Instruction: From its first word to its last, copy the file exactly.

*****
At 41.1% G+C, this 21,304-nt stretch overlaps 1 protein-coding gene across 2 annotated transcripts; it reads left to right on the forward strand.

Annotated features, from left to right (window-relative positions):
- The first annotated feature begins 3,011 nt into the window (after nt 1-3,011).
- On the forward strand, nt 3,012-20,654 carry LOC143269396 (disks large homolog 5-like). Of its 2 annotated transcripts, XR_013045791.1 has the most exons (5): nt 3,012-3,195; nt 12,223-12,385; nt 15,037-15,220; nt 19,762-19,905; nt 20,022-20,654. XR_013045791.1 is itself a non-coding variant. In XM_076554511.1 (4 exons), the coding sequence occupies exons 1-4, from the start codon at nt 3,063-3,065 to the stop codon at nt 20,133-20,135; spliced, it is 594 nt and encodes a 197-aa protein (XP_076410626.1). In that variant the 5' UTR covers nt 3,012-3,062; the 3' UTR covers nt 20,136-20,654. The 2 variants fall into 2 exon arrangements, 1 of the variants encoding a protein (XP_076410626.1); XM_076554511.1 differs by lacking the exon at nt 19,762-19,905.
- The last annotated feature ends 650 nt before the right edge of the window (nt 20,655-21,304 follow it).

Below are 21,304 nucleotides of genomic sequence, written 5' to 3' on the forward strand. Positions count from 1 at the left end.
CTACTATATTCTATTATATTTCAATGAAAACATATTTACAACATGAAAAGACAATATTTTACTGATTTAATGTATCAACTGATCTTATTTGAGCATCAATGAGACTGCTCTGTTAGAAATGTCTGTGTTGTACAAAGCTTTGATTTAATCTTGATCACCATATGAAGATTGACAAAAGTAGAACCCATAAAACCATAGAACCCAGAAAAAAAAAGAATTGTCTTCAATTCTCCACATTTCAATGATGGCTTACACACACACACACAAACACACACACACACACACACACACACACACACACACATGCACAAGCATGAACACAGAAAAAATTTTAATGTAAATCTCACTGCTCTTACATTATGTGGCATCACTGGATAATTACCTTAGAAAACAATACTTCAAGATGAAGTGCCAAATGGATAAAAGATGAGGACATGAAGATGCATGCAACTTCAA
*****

At 41.1% G+C, this 21,304-nt stretch overlaps 1 protein-coding gene across 2 annotated transcripts; it reads left to right on the forward strand.

Annotated features, from left to right (window-relative positions):
- The first annotated feature begins 3,011 nt into the window (after nt 1-3,011).
- On the forward strand, nt 3,012-20,654 carry LOC143269396 (disks large homolog 5-like). Of its 2 annotated transcripts, XR_013045791.1 has the most exons (5): nt 3,012-3,195; nt 12,223-12,385; nt 15,037-15,220; nt 19,762-19,905; nt 20,022-20,654. XR_013045791.1 is itself a non-coding variant. In XM_076554511.1 (4 exons), the coding sequence occupies exons 1-4, from the start codon at nt 3,063-3,065 to the stop codon at nt 20,133-20,135; spliced, it is 594 nt and encodes a 197-aa protein (XP_076410626.1). In that variant the 5' UTR covers nt 3,012-3,062; the 3' UTR covers nt 20,136-20,654. The 2 variants fall into 2 exon arrangements, 1 of the variants encoding a protein (XP_076410626.1); XM_076554511.1 differs by lacking the exon at nt 19,762-19,905.
- The last annotated feature ends 650 nt before the right edge of the window (nt 20,655-21,304 follow it).

Below are 21,304 nucleotides of genomic sequence, written 5' to 3' on the forward strand. Positions count from 1 at the left end.
CTACTATATTCTATTATATTTCAATGAAAACATATTTACAACATGAAAAGACAATATTTTACTGATTTAATGTATCAACTGATCTTATTTGAGCATCAATGAGACTGCTCTGTTAGAAATGTCTGTGTTGTACAAAGCTTTGATTTAATCTTGATCACCATATGAAGATTGACAAAAGTAGAACCCATAAAACCATAGAACCCAGAAAAAAAAAGAATTGTCTTCAATTCTCCACATTTCAATGATGGCTTACACACACACACACAAACACACACACACACACACACACACACACACACACACATGCACAAGCATGAACACAGAAAAAATTTTAATGTAAATCTCACTGCTCTTACATTATGTGGCATCACTGGATAATTACCTTAGAAAACAATACTTCAAGATGAAGTGCCAAATGGATAAAAGATGAGGACATGAAGATGCATGCAACTTCAA